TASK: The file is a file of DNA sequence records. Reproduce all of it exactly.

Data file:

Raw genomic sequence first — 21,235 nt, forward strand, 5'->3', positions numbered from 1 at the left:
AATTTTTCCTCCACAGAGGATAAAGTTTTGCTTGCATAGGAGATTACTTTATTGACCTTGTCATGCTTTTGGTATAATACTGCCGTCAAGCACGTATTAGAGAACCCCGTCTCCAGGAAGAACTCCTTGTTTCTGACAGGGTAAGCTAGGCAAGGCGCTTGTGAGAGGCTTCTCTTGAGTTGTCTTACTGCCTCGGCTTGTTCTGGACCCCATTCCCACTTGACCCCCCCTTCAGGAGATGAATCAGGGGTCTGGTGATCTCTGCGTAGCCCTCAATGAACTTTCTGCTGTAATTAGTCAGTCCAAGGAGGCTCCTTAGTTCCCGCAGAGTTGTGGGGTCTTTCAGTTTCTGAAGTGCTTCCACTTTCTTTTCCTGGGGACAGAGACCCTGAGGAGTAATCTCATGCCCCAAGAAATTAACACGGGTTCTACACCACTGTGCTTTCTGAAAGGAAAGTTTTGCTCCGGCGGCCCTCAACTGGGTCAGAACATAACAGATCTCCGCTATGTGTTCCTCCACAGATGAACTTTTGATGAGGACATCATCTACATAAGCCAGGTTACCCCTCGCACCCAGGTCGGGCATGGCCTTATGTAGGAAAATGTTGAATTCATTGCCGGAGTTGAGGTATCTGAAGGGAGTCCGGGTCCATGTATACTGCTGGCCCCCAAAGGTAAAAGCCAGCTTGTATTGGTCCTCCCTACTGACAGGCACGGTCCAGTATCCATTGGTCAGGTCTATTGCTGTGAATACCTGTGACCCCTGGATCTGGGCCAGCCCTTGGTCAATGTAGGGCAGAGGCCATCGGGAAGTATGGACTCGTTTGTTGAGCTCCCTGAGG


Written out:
Raw genomic sequence first — 21,235 nt, forward strand, 5'->3', positions numbered from 1 at the left:
AATTTTTCCTCCACAGAGGATAAAGTTTTGCTTGCATAGGAGATTACTTTATTGACCTTGTCATGCTTTTGGTATAATACTGCCGTCAAGCACGTATTAGAGAACCCCGTCTCCAGGAAGAACTCCTTGTTTCTGACAGGGTAAGCTAGGCAAGGCGCTTGTGAGAGGCTTCTCTTGAGTTGTCTTACTGCCTCGGCTTGTTCTGGACCCCATTCCCACTTGACCCCCCCTTCAGGAGATGAATCAGGGGTCTGGTGATCTCTGCGTAGCCCTCAATGAACTTTCTGCTGTAATTAGTCAGTCCAAGGAGGCTCCTTAGTTCCCGCAGAGTTGTGGGGTCTTTCAGTTTCTGAAGTGCTTCCACTTTCTTTTCCTGGGGACAGAGACCCTGAGGAGTAATCTCATGCCCCAAGAAATTAACACGGGTTCTACACCACTGTGCTTTCTGAAAGGAAAGTTTTGCTCCGGCGGCCCTCAACTGGGTCAGAACATAACAGATCTCCGCTATGTGTTCCTCCACAGATGAACTTTTGATGAGGACATCATCTACATAAGCCAGGTTACCCCTCGCACCCAGGTCGGGCATGGCCTTATGTAGGAAAATGTTGAATTCATTGCCGGAGTTGAGGTATCTGAAGGGAGTCCGGGTCCATGTATACTGCTGGCCCCCAAAGGTAAAAGCCAGCTTGTATTGGTCCTCCCTACTGACAGGCACGGTCCAGTATCCATTGGTCAGGTCTATTGCTGTGAATACCTGTGACCCCTGGATCTGGGCCAGCCCTTGGTCAATGTAGGGCAGAGGCCATCGGGAAGTATGGACTCGTTTGTTGAGCTCCCTGAGG